Minoxidil side effects: is Minoxidil safe?

Minoxidil is a generally well-tolerated hair loss treatment with a good safety profile. However, some Minoxidil users do report side effects. These include:

These Minoxidil side effects will normally go away after the first few weeks of use. If you notice that your side effects don’t clear up, or you’re having a severe reaction or allergic reaction, it’s best to speak to your GP.

Concerned about the sexual side effects of Minoxidil? Fortunately Minoxidil is one of the safer hair loss drugs, as it doesn’t impact your hormones.

Is there a way to reduce Minoxidil side effects?

Although it’s not possible to completely eliminate the chance of side effects, there are a few things you can do to reduce your risk, such as the following:

  • Only use the recommended dosage of Minoxidil
  • Washing your hands with soap and water after every application
  • Only applying the product in areas where you’re experiencing hair loss
  • Check the shelf life of your product before using it.

What are the alternatives to Minoxidil?

Minoxidil is an effective treatment to counteract the first signs of hair loss and balding. However, it’s not a cure for baldness.

If you’ve found that Minoxidil has not worked for you, there are several alternatives to Minoxidil for hair loss, including:

Each of these Minoxidil alternatives is designed to treat a different condition. So it’s best to get advice from a hair loss specialist if you’re unsure which treatment to try.

If Minoxidil doesn’t work, an FUE hair transplant or FUT hair transplant might be a viable option. At the Wimpole Clinic, we specialise in both of these surgical procedures. However, a hair transplant can’t protect you from continuing hair loss. In these cases, Minoxidil can help prevent ongoing hair loss and help you maintain hair density for longer.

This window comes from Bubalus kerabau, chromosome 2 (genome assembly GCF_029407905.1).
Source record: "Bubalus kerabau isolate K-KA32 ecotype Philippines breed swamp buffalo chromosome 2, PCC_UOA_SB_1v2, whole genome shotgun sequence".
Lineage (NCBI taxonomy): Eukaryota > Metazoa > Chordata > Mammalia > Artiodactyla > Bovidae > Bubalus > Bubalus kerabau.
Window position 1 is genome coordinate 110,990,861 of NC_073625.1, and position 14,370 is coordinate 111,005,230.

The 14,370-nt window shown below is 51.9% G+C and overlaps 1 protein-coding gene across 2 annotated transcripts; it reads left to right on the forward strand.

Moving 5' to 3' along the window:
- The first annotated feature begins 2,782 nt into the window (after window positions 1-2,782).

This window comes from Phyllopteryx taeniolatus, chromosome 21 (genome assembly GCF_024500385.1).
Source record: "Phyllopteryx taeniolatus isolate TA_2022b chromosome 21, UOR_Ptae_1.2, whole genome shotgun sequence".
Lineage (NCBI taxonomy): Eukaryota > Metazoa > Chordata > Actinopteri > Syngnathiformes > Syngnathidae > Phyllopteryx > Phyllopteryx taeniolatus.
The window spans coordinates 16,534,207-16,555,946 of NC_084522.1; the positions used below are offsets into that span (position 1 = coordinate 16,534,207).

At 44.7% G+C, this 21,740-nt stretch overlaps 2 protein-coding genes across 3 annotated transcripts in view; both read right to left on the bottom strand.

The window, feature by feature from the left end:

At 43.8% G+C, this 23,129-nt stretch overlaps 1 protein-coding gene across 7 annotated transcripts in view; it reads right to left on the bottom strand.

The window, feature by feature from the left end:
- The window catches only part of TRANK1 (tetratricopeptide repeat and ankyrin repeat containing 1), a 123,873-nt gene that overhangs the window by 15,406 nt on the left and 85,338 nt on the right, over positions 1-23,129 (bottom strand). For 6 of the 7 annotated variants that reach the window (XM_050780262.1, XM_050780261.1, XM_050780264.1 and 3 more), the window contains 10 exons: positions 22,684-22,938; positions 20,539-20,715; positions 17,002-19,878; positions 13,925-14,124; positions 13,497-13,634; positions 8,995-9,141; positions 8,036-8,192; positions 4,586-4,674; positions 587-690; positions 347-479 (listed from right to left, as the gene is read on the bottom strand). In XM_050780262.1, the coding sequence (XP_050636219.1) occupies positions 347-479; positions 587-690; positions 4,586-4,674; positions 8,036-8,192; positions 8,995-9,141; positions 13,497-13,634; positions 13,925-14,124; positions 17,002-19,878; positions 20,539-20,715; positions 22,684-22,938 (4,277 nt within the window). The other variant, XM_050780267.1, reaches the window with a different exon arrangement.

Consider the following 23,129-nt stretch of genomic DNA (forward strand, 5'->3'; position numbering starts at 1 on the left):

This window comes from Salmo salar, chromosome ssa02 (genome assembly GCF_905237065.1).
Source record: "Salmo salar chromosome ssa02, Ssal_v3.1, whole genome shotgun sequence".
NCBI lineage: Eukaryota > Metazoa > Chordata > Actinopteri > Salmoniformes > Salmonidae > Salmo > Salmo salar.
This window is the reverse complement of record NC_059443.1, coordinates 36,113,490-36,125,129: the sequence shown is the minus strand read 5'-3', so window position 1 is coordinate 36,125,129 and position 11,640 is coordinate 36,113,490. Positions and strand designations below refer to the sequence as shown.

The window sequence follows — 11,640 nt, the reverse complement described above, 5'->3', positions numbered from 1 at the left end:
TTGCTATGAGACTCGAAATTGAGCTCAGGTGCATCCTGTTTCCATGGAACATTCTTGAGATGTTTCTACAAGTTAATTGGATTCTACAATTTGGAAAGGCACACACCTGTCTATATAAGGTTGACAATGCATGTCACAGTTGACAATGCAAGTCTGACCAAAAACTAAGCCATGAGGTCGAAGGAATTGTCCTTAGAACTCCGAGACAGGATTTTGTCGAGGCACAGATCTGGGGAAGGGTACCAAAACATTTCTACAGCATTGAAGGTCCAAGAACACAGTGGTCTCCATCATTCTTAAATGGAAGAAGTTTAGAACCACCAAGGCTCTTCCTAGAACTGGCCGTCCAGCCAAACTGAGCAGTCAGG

Book a hair loss consultation with Wimpole Clinic

To learn more about Minoxidil or discuss your hair loss treatment options, get in touch with the team at the Wimpole Clinic.

You can book a no-obligation consultation call with one of our experts where we’ll take you through everything and advise on whether this procedure could be right for you.


Minoxidil Guide: Uses, Results & Side Effects, Wimpole Clinic

Research suggests side effects like dermatitis, headaches, and hypertrichosis are more common in those who use 5% Minoxidil solutions, rather than lower concentrations [13].

Oral Minoxidil is more likely to cause hypertrichosis or any other unwanted hair growth than topical Minoxidil (although this is usually mild). Topical solutions are more likely to cause itchiness and skin irritation [14].

Minoxidil side effects are relatively uncommon. In one study of 102 participants, just six instances of adverse effects were recorded (all of them mild) [15]. More research is needed to establish the risk factors for experiencing Minoxidil side effects.

Minoxidil is known to interact with some other medications, including:

  • Benadryl (diphenhydramine)
  • Xanax (alprazolam)
  • Cyclosporine